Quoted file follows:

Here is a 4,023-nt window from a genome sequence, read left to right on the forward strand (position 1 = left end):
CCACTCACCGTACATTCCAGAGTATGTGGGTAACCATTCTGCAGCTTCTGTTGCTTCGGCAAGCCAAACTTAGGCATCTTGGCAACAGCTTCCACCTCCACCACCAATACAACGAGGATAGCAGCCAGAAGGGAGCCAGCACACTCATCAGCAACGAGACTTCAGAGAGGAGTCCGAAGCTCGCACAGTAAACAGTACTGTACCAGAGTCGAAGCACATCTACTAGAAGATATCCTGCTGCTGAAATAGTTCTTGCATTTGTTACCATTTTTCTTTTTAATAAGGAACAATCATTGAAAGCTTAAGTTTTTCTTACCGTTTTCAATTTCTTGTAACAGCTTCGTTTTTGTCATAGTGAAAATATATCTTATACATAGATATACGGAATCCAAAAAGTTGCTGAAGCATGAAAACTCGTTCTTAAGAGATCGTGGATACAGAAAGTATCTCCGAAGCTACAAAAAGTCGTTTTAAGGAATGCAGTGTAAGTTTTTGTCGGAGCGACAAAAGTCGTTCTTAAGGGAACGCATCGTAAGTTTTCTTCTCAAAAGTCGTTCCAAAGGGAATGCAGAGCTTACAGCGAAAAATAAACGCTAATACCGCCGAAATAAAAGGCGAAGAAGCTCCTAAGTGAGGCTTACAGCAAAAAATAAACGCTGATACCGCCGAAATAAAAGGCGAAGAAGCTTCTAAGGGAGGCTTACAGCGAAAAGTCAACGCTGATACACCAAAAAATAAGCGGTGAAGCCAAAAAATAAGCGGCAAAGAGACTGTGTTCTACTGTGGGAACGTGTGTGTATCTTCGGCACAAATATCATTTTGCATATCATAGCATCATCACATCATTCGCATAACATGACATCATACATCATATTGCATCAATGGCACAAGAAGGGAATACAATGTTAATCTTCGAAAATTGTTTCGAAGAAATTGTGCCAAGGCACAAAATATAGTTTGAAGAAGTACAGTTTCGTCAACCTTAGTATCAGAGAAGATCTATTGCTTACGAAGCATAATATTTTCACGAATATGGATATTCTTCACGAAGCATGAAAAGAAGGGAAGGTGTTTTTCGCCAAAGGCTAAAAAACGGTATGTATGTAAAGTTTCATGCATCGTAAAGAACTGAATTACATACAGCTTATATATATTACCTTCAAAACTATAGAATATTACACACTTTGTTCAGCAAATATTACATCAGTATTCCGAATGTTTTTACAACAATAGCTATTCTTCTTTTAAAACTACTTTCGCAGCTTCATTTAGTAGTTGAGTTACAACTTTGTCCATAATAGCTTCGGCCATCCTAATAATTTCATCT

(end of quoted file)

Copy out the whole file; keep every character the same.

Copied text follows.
Here is a 4,023-nt window from a genome sequence, read left to right on the forward strand (position 1 = left end):
CCACTCACCGTACATTCCAGAGTATGTGGGTAACCATTCTGCAGCTTCTGTTGCTTCGGCAAGCCAAACTTAGGCATCTTGGCAACAGCTTCCACCTCCACCACCAATACAACGAGGATAGCAGCCAGAAGGGAGCCAGCACACTCATCAGCAACGAGACTTCAGAGAGGAGTCCGAAGCTCGCACAGTAAACAGTACTGTACCAGAGTCGAAGCACATCTACTAGAAGATATCCTGCTGCTGAAATAGTTCTTGCATTTGTTACCATTTTTCTTTTTAATAAGGAACAATCATTGAAAGCTTAAGTTTTTCTTACCGTTTTCAATTTCTTGTAACAGCTTCGTTTTTGTCATAGTGAAAATATATCTTATACATAGATATACGGAATCCAAAAAGTTGCTGAAGCATGAAAACTCGTTCTTAAGAGATCGTGGATACAGAAAGTATCTCCGAAGCTACAAAAAGTCGTTTTAAGGAATGCAGTGTAAGTTTTTGTCGGAGCGACAAAAGTCGTTCTTAAGGGAACGCATCGTAAGTTTTCTTCTCAAAAGTCGTTCCAAAGGGAATGCAGAGCTTACAGCGAAAAATAAACGCTAATACCGCCGAAATAAAAGGCGAAGAAGCTCCTAAGTGAGGCTTACAGCAAAAAATAAACGCTGATACCGCCGAAATAAAAGGCGAAGAAGCTTCTAAGGGAGGCTTACAGCGAAAAGTCAACGCTGATACACCAAAAAATAAGCGGTGAAGCCAAAAAATAAGCGGCAAAGAGACTGTGTTCTACTGTGGGAACGTGTGTGTATCTTCGGCACAAATATCATTTTGCATATCATAGCATCATCACATCATTCGCATAACATGACATCATACATCATATTGCATCAATGGCACAAGAAGGGAATACAATGTTAATCTTCGAAAATTGTTTCGAAGAAATTGTGCCAAGGCACAAAATATAGTTTGAAGAAGTACAGTTTCGTCAACCTTAGTATCAGAGAAGATCTATTGCTTACGAAGCATAATATTTTCACGAATATGGATATTCTTCACGAAGCATGAAAAGAAGGGAAGGTGTTTTTCGCCAAAGGCTAAAAAACGGTATGTATGTAAAGTTTCATGCATCGTAAAGAACTGAATTACATACAGCTTATATATATTACCTTCAAAACTATAGAATATTACACACTTTGTTCAGCAAATATTACATCAGTATTCCGAATGTTTTTACAACAATAGCTATTCTTCTTTTAAAACTACTTTCGCAGCTTCATTTAGTAGTTGAGTTACAACTTTGTCCATAATAGCTTCGGCCATCCTAATAATTTCATCT